“Déjà Vu” is the title track to Crosby, Stills, Nash & Young’s first album as a quartet. With Neil Young now in the mix, the album reached No. 1 on the Billboard 200.
By the time it was released in March of 1970, the band was already apart and working on other projects. Nevertheless, it remains a high point for the supergroup, having sold over 7 million copies. Also on the record are hit singles “Teach Your Children,” “Our House” and a cover of Joni Mitchell’s “Woodstock.”
The late David Crosby penned “Déjà Vu” for the group. Though it wasn’t released as a single, it gave that iconic album its name and has subsequently received its fair share of love from CSNY fans. In light of Crosby’s death earlier this week, we’re going through the meaning behind the track below.
Behind The Meaning
“I’m one of those people who thinks we go round again,” said Crosby back in 2008. “The Buddhists have got it right. It’s a wheel and we get on and get off. I think life energy gets recycled. That’s why I wrote ‘Déjà Vu.'”
In the liner notes of the 1991 box set, Crosby, Stills & Nash, he reiterated that point saying, “The law of conservation of energy applies: life force just doesn’t go away. The identity print gets wiped, mostly, but sometimes there’s a ghost print and some stuff hangs around. How else can I explain knowing how to sing harmonies at age six and having a persistent delusion, all my life, of having been somebody else before.”
While Crosby was a long-time believer in karmic energy, there was a specific incident that inspired the lyrics. In the 2019 book Crosby, Stills, Nash & Young, he recounted a sailing trip he took on his friend’s boat. Despite it being his first time sailing, it seemed to come easily to him—like he had done it in a past life.
He wrote, “It’s as if I had done it before. I knew way more about it than I should have. I knew how to sail a boat right away. Not an instinctive thing. It doesn’t make sense. I wasn’t thinking about that specifically when I wrote the song. It just came, but in hindsight, the song was informed by those experiences.”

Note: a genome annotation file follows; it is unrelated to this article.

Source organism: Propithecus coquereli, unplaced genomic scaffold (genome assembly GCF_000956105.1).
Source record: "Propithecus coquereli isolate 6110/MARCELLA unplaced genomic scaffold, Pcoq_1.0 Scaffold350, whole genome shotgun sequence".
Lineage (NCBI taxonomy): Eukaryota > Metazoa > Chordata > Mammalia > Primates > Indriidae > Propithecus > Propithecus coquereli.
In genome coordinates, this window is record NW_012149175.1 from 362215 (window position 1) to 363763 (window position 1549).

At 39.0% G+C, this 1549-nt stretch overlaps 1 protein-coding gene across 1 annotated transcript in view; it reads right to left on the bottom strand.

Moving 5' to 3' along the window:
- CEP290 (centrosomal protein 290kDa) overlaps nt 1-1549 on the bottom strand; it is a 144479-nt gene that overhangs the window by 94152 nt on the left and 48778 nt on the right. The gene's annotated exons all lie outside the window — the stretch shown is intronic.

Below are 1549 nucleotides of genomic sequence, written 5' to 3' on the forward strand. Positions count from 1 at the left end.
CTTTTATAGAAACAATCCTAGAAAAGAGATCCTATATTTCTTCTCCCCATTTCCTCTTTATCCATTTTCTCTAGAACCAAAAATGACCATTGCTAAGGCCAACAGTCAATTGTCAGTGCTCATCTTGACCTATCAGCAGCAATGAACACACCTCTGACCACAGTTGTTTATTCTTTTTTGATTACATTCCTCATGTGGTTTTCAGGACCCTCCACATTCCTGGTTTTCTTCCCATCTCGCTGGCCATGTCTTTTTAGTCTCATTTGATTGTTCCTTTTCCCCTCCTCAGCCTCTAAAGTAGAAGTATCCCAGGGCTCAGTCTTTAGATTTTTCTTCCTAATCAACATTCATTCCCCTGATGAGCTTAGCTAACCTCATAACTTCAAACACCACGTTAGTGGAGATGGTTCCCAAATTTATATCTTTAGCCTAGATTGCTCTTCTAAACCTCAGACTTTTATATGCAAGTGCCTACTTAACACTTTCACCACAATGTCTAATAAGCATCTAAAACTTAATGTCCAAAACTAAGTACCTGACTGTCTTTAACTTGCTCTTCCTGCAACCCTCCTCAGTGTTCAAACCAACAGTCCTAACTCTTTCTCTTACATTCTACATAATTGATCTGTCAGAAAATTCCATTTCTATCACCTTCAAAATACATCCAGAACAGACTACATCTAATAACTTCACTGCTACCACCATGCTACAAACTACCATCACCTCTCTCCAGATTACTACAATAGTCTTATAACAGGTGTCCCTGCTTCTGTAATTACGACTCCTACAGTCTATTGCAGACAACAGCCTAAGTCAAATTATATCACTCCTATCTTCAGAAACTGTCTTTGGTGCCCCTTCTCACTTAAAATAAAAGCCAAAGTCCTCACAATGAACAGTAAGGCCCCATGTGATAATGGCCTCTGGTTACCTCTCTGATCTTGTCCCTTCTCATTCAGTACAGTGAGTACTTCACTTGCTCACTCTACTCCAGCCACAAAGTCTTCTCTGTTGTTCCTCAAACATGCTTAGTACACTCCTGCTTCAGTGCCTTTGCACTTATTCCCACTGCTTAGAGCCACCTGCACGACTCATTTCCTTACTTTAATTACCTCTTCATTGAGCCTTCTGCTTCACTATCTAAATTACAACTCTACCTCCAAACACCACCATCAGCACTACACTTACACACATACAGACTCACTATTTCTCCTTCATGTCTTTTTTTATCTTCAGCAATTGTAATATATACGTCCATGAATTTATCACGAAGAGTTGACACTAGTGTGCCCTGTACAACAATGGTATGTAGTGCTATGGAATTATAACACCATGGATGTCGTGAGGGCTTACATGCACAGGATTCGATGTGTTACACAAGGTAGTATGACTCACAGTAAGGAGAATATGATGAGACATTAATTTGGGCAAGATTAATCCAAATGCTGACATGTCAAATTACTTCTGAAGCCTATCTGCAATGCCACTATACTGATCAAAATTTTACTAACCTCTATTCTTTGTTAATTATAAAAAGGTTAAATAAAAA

If I had ever been here before
I would probably know just what to do
If I had ever been here before
On another time around the wheel
I would probably know just how to deal
With all of you
And I feel like I’ve been here before
Feel like I’ve been here before
And you know, it makes me wonder
What’s going on under the ground
Do you know?
Don’t you wonder
What’s going on down under you?
CSNY took a while to craft the album—which is largely considered their magnum opus. “Getting that second album out of us was like pulling teeth, there was song after song that didn’t make it,” Stephen Stills once said. “The track ‘Déjà Vu’ must have meant 100 takes in the studio. But ‘Carry On’ happened in a grand total of eight hours from conception to finished master. So you never know.”
Déjà Vu acts as a mouthpiece for the era in which it was released. Though there aren’t many overt references to the ’70s hippie culture, the spirit of the movement is felt throughout the record. The album covers a wide breadth of topics, including love, heartbreak (Crosby’s girlfriend had died in a car accident around this time), and the ongoing culture war.
Photo by Steve Morley/Redferns